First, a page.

Even if the Feds were to only cover 30-40% of the operating costs of the TTC (compared to the 50% it used to get and the 50%+ NYC’s MTA gets), it would make a huge difference. Suddenly the subsidies would come off of the city’s back and some of that extra money could be put into repairs and cleaning the stations.

    A zone based system would also be a good idea – we used to have it. The problem I guess would be enforcing it with a token system since we don’t have Presto rolled out across all subway stations yet. I doubt ridership would go down much since the roads are so congested that we’re past the point where people will switch back to cars. Let’s also be honest with ourselves – the TTC was vastly rich before Metro forced them to expand into the inner suburbs with the caveat that it would receive 50% subsidies. An extra 10-20cents/ride if you travel farther isn’t going to kill most people’s pocket book.

    • Mark Bourrie

      Webster said the Presto system can handle zoning. The old gripe about the TTC’s zones was the zone border was at Yonge Street. Get on the Queen car at Bathurst and take it to Parliament Street and you needed two fares. Get on the Queen car at Bay and take it to Long Branch, then switch to the Lakeshore streetcar to Mimico and it was one fare. They’ll have to come up with something that seems more fair. Ottawa has a weird system where you get a transfer when you get on a bus and use a ticket or $3.25 cash fare. It’s your proof of payment, and you can’t get another transfer at any time in your trip. The transfer times out in 90 minutes. Periodically, security guards come on the buses and write $150 tickets to people with expired transfers. But if your bus is caught in traffic or behind a demonstration or you have a long wait while you change buses, it’s easy for the 90 minutes to time out.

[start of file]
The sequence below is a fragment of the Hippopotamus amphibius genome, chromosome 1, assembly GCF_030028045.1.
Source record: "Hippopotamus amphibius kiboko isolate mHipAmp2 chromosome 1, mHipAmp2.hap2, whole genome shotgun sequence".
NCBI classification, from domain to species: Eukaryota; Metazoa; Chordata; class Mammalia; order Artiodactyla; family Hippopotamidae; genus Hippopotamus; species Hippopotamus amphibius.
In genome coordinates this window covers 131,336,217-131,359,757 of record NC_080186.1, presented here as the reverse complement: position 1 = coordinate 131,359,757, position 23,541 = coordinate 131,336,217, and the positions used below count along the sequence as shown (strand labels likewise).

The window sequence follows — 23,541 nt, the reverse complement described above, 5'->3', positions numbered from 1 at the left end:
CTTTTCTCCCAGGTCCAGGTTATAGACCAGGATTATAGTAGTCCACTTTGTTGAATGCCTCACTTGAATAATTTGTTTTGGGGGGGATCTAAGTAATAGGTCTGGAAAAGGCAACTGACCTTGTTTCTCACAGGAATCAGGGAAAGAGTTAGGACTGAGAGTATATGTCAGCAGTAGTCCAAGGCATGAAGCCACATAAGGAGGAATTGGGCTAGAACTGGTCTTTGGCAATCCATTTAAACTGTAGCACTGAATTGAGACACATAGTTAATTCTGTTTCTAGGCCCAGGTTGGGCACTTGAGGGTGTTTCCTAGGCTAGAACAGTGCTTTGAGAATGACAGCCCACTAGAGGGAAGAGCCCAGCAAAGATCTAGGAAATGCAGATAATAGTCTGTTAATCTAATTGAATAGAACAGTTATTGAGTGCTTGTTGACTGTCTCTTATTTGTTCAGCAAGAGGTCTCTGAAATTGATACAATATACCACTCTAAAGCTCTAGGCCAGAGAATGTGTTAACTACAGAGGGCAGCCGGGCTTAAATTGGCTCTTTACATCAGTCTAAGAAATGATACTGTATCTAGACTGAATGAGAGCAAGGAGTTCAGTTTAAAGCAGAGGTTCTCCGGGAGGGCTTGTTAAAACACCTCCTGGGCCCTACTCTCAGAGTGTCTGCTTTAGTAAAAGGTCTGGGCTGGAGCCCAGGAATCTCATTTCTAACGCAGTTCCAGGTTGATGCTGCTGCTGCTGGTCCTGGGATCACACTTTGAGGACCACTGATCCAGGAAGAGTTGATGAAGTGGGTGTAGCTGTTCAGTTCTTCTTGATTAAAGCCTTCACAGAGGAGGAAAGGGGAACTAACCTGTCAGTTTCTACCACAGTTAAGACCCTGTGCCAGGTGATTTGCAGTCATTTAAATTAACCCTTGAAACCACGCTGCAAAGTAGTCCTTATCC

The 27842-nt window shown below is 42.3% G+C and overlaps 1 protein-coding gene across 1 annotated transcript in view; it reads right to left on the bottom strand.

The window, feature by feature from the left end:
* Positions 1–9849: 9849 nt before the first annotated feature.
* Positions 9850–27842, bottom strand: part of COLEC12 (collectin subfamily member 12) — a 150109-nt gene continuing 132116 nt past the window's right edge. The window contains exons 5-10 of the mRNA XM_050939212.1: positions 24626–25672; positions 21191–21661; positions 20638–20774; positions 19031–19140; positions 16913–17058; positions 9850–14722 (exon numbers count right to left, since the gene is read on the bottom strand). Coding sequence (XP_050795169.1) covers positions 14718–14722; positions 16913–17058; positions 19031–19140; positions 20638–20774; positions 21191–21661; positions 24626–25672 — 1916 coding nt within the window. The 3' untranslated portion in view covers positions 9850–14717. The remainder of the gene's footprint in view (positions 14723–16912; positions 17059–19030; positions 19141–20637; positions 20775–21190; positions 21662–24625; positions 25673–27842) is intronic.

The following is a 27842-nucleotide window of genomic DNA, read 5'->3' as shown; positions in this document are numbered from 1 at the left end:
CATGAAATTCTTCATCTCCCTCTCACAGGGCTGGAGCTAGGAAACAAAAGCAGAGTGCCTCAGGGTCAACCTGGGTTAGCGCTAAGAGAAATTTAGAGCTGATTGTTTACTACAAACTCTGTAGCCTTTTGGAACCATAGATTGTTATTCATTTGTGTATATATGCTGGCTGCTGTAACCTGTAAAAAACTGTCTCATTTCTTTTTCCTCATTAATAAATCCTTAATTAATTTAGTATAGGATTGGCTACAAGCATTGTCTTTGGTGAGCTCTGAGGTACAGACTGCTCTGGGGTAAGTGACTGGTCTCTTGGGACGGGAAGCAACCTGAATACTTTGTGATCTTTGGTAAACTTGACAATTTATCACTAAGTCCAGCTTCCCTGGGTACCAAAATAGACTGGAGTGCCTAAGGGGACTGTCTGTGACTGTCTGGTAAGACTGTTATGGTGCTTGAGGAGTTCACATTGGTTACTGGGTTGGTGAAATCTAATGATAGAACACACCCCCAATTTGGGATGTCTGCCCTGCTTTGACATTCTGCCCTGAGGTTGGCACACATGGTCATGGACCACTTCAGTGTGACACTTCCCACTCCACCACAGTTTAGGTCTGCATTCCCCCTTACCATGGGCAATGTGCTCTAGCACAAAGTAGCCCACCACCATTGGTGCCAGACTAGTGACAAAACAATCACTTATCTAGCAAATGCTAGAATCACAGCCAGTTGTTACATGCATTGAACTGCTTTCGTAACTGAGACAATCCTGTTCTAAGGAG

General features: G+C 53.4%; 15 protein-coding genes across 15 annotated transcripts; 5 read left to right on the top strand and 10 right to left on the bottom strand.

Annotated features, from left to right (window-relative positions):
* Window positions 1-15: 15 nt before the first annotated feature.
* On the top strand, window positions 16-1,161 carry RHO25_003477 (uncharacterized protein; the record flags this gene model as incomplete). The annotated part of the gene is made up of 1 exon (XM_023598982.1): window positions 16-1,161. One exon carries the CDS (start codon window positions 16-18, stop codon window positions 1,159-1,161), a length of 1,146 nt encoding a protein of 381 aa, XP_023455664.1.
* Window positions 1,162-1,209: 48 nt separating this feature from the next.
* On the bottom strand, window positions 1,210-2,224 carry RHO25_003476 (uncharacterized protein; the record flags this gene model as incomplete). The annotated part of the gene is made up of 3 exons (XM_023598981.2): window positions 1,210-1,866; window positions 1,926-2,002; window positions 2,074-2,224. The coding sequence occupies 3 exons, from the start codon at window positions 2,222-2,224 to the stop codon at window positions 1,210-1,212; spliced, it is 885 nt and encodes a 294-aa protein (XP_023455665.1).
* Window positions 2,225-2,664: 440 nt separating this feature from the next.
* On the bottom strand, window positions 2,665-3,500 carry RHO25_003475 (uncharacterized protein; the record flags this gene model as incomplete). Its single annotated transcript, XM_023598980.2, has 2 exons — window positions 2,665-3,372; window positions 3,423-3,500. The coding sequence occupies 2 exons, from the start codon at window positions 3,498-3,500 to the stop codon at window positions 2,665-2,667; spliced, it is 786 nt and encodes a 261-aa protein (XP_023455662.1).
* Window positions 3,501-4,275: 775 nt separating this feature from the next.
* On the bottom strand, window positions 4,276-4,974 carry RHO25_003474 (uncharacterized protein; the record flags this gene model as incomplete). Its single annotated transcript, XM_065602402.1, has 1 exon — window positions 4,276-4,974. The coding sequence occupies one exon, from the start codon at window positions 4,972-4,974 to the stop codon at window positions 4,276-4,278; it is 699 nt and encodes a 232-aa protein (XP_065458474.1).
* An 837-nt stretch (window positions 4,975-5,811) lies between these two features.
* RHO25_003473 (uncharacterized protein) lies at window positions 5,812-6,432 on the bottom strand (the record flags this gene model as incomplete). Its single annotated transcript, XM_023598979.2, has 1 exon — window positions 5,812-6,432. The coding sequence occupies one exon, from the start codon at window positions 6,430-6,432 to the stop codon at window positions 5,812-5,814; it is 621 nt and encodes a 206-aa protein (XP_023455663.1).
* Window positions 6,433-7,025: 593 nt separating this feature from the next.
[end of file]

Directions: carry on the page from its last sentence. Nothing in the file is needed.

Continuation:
(Another thing TO people should watch for when they visit Ottawa: you might not ask for a transfer if you plan to make a straight run on a TTC streetcar, and do the same thing in Ottawa if, say, you’re taking a bus from the Greyhound station to downtown. And the Ottawa drivers won’t remind you to take a transfer/proof of payment, leaving you in a position to appear to have not paid and setting you up to be publicly humiliated by being taken off the bus by security guards and whacked with one of those $150 tickets.)

      • guest

        Toronto is one of the few jurisdictions that uses a location based transfer system. Most systems use a timed transfer/proof of payment model. The benefits of the latter are enormous – particularly given the ability to make multiple stops on one trip, say for running errands (which would get people out of cars, reduce congestion and thereby reduce transit times too). Benefits which significantly outweigh the hypothetical “humiliation” you describe above.

        Also the TTC is finally moving to this system (just a question of when) as announced with the new streetcars.

    • Anonymous